Foods to Avoid During Pregnancy: Pregnancy is one of the most vital and sensitive periods in a woman’s life. Therefore, it’s very important for pregnant women to eat a healthy diet.
Expecting mothers have to pay close attention to what they eat and make sure to avoid harmful foods and beverages.
Certain foods should only be consumed rarely, while others should be avoided completely.
1. High-Mercury Fish
Mercury is a highly toxic element. It has no known safe level of exposure and is most commonly found in polluted water.
In higher amounts, it can be toxic to your nervous system, immune system, and kidneys. It may also cause serious developmental problems in children.
Since it’s found in polluted seas, large marine fish can accumulate high amounts of mercury.
Therefore, pregnant women are advised to limit their consumption of high-mercury fish to no more than 1–2 servings per month.
High-mercury fish include:
- King mackerel
- Tuna (especially albacore tuna)
However, it’s important to note that not all fish are high in mercury — just certain types.
Consuming low-mercury fish during pregnancy is very healthy, and these fish can be eaten up to 2 times per week. Fatty fish are high in omega-3 fatty acids, which are important for your baby.
2. Undercooked or Raw Fish
, Raw fish, especially shellfish, can cause several infections. These can be viral, bacterial or parasitic, such as norovirus, Vibrio, Salmonella,
Some of these infections only affect the mother, leaving her dehydrated and weak. Other infections may be passed on to the unborn baby with serious, or even fatal, consequences.
Pregnant women are especially susceptible to Listeria infections. In fact, pregnant women are up to 20 times more likely to get infected by Listeria than the general population.
These bacteria can be found in soil and contaminated water or plants. Raw fish can become infected during processing, including smoking or drying.
Listeria can be passed to an unborn baby through the placenta, even if the mother is not showing any signs of illness. This can lead to premature delivery, miscarriage, stillbirth, and other serious health problems.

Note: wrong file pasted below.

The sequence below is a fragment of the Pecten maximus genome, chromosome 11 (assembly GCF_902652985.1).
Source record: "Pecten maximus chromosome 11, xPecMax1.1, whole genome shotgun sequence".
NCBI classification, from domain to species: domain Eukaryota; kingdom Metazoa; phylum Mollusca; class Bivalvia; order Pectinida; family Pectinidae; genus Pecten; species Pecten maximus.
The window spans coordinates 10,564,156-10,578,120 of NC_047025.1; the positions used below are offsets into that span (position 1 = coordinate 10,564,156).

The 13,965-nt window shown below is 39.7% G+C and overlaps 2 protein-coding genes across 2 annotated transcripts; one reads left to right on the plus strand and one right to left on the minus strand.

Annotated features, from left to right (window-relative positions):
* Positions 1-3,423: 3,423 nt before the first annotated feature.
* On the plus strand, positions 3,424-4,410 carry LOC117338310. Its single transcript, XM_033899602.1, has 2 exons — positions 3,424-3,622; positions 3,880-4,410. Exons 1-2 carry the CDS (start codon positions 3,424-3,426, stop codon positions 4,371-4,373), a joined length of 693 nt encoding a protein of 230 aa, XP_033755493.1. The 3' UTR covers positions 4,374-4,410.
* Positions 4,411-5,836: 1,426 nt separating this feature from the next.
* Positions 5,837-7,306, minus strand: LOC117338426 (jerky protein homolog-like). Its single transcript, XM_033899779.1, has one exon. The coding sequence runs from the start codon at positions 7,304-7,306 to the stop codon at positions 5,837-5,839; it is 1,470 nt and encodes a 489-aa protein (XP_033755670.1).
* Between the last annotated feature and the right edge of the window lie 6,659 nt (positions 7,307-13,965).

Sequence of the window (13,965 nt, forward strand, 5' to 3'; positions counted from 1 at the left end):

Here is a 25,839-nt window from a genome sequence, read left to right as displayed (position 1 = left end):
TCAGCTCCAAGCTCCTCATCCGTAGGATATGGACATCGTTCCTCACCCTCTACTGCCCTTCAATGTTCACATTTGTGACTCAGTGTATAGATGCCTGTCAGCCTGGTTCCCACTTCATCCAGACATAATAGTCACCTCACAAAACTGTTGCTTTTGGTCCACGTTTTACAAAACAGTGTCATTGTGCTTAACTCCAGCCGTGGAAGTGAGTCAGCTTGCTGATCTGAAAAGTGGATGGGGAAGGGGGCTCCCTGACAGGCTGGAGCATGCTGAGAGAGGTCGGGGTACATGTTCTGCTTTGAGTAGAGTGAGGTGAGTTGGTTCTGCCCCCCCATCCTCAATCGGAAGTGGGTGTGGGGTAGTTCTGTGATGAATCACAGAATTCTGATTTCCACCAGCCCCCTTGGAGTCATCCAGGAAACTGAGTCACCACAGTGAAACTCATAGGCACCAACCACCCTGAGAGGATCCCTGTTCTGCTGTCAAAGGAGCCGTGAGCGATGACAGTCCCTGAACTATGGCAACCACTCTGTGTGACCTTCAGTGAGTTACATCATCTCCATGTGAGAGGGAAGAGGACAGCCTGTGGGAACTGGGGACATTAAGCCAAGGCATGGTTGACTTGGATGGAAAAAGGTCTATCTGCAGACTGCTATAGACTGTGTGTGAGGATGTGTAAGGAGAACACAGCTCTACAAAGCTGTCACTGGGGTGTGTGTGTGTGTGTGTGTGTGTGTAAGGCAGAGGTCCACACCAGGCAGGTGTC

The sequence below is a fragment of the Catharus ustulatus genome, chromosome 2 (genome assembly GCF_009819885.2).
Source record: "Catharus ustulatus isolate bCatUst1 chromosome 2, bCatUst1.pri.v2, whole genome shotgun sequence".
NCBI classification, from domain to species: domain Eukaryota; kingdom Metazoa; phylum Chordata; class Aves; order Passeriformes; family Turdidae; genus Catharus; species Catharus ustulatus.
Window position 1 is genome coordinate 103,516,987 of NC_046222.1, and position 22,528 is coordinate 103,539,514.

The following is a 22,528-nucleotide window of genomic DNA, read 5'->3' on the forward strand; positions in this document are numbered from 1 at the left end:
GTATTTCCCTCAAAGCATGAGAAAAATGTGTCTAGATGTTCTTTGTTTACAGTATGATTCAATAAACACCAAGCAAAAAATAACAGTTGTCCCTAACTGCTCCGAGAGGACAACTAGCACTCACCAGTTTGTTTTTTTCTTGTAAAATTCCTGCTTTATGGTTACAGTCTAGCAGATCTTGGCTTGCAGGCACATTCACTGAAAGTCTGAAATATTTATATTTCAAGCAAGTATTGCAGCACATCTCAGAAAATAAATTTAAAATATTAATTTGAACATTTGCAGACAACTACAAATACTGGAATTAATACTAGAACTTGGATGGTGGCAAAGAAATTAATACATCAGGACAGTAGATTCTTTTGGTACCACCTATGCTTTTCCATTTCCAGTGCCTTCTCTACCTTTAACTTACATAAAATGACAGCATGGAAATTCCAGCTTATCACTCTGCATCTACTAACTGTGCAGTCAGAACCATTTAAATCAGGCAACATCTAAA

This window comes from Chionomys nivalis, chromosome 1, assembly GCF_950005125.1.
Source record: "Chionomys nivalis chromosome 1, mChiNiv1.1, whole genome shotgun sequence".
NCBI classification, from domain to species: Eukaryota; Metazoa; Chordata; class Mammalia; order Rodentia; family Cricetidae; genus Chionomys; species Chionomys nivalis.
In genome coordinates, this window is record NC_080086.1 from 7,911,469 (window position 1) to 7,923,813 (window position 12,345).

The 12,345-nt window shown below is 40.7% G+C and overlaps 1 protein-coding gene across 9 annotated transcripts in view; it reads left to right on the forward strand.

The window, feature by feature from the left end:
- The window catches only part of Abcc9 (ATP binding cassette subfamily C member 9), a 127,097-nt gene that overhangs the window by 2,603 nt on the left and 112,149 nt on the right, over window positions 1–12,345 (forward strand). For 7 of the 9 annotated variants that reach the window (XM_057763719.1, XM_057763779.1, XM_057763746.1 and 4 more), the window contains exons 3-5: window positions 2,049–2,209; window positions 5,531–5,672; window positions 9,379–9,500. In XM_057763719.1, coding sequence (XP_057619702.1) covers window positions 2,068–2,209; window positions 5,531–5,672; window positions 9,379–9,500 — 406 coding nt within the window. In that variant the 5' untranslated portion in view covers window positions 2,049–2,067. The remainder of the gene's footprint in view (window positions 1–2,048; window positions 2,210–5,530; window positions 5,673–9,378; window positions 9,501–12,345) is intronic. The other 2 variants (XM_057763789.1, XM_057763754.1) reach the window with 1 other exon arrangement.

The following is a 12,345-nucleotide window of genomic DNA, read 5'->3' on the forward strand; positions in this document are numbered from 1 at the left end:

Pregnant women are therefore advised to avoid raw fish and shellfish. This includes many sushi dishes.
3. Undercooked, Raw and Processed Meat
Eating undercooked or raw meat increases your risk of infection from several bacteria or parasites, including Toxoplasma, E. coli, Listeria and Salmonella.
Bacteria may threaten the health of your unborn baby, possibly leading to stillbirth or severe neurological illnesses, including mental retardation, blindness,
While most bacteria are found on the surface of whole pieces of meat, other bacteria may linger inside the muscle fibers.
Some whole cuts of meat — such as tenderloins, sirloins or ribeye from beef, lamb, and veal — may be safe to consume when not cooked all the way through.
However, this only applies when the piece of meat is whole or uncut, and completely cooked on the outside.
Cut meat, including meat patties, burgers, minced meat, pork, and poultry, should never be consumed raw or undercooked.
Hot dogs, lunch meat and deli meat are also of concern. These types of meat may become infected with various bacteria during processing or storage.
Pregnant women should not consume processed meat products unless they’ve been reheated until steaming hot.
4. Raw Eggs
Raw eggs can be contaminated with Salmonella.
Symptoms of Salmonella infections are usually experienced only by the mother and include fever, nausea, vomiting, stomach cramps and diarrhea.
However, in rare cases, the infection may cause cramps in the uterus, leading to premature birth or stillbirth.
Foods that commonly contain raw eggs include:
- Lightly scrambled eggs
- Poached eggs
- Hollandaise sauce
- Homemade mayonnaise
- Salad dressings
- Homemade ice cream
- Cake icings
Most commercial products that contain raw eggs are made with pasteurized eggs and are safe to consume. However, you should always read the label to make sure.
5. Organ Meat
Organ meat is a great source of several nutrients.
These include iron, vitamin B12, vitamin A, and copper — all of which are good for an expectant mother and her child.
However, eating too much animal-based vitamin A (preformed vitamin A) is not recommended during pregnancy.
It may cause vitamin A toxicity, as well as abnormally high copper levels, which can result in birth defects and liver toxicity.
Therefore, pregnant women should not eat organ meat more than once a week.
Caffeine is the most commonly used psychoactive substance in the world and mainly found in coffee, tea, soft drinks,
Pregnant women are generally advised to limit their caffeine intake to less than 200 mg per day, or about 2–3 cups of coffee.
Caffeine is absorbed very quickly and passes easily into the placenta and fetus.
Because unborn babies and their placentas don’t have the main enzyme needed to metabolize caffeine, high levels can build up.
High caffeine intake during pregnancy has been shown to restrict fetal growth and increase the risk of low birth weight at delivery.
Low birth weight — defined as less than 5 lbs, 8 oz (or 2.5 kg) — is associated with an increased risk of infant death and a higher risk of chronic diseases in adulthood, such as type 2 diabetes and heart disease.
7. Raw Sprouts
Raw sprouts, including alfalfa, clover, radish,
The humid environment required by seeds to start sprouting is ideal for these kinds of bacteria, and they’re almost impossible to wash off.
For this reason, pregnant women are advised to avoid raw sprouts altogether. However, sprouts are safe to consume after they have been cooked.
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